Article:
Florida's unsavory billionaire candidates embarrassing selves

Medicare defrauder Rick Scott says his opponent supports homosexuals and Mike Tyson pal Jeff Greene mocks the Quran

Published June 30, 2010 7:19PM (EDT)

Jeff Greene and Rick Scott
Jeff Greene and Rick Scott

As usual, Florida is making a mess of its elections this year. Popular Gov. Charlie Crist was railroaded out of the Republican Party by the right wing, and in the gubernatorial and Senate races, self-funded unsavory billionaires are threatening the preferred candidates of both parties. Both billionaires made headlines for possibly ill-advised statements this week.

In the race for the Republican nomination for governor, Medicare defrauder Rick Scott is on the attack against Attorney General Bill McCollum. Scott's platform is being a rich person who hates Obamacare. In case that's not enough to put him on top, he's now accusing McCollum of being objectively pro-homosexuals.

"McCollum endorsed pro-abortion and pro-homosexual rights candidate Rudy Giuliani for president in 2008 and was a Giuliani campaign leader in Florida," a Scott consultant wrote in a memo sent to reporters. I am not sure if that is a successful line of attack in Florida, but I guess this year the crazy right-wingers are the ones most energized about the primaries.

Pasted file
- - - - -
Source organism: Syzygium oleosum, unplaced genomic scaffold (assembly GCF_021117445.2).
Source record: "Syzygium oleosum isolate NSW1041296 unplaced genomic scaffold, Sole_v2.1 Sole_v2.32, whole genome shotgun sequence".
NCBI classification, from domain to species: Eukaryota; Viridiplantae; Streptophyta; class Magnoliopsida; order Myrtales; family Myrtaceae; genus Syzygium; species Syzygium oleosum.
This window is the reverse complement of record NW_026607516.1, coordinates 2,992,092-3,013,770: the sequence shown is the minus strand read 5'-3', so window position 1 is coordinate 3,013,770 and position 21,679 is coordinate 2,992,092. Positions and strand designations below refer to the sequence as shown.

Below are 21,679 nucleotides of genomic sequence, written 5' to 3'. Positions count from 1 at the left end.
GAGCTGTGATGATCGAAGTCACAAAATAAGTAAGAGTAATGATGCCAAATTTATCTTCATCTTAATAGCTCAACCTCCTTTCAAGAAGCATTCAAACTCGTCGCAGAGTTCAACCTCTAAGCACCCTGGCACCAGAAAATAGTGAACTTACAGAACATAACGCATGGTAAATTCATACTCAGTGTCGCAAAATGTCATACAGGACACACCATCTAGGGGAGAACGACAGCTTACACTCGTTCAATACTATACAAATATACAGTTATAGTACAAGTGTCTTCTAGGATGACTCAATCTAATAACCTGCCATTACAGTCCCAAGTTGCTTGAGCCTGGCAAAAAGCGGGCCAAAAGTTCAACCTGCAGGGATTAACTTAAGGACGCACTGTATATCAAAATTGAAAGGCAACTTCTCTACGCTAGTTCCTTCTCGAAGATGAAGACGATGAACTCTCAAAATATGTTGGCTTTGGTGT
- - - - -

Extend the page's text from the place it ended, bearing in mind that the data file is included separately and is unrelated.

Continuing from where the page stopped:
Meanwhile, self-funded billionaire real estate investor Jeff Greene is running for the Democratic nomination for U.S. Senate, against poor Kendrick Meek. Greene is not, like Scott, an actual criminal, but he is known for his close personal friendships with criminals like Mike Tyson -- the best man at his wedding -- and Heidi Fleiss, who crashed with him for a while, once.

Greene is currently under slightly unfair attack for saying "there's all kinds of this crazy stuff" in the Quran.

But outside of his occasionally dumb statements, the problem with Greene is that I'm not entirely sure how or why he's a Democrat. (He didn't used to be one.) There's been hardly any polling on the primary race, but as of the beginning of the month, Greene and Meek were neck-and-neck in the race to lose to a very tan former Republican.

By Alex Pareene

Alex Pareene writes about politics for Salon and is the author of "The Rude Guide to Mitt." Email him at apareene@salon.com and follow him on Twitter @pareene

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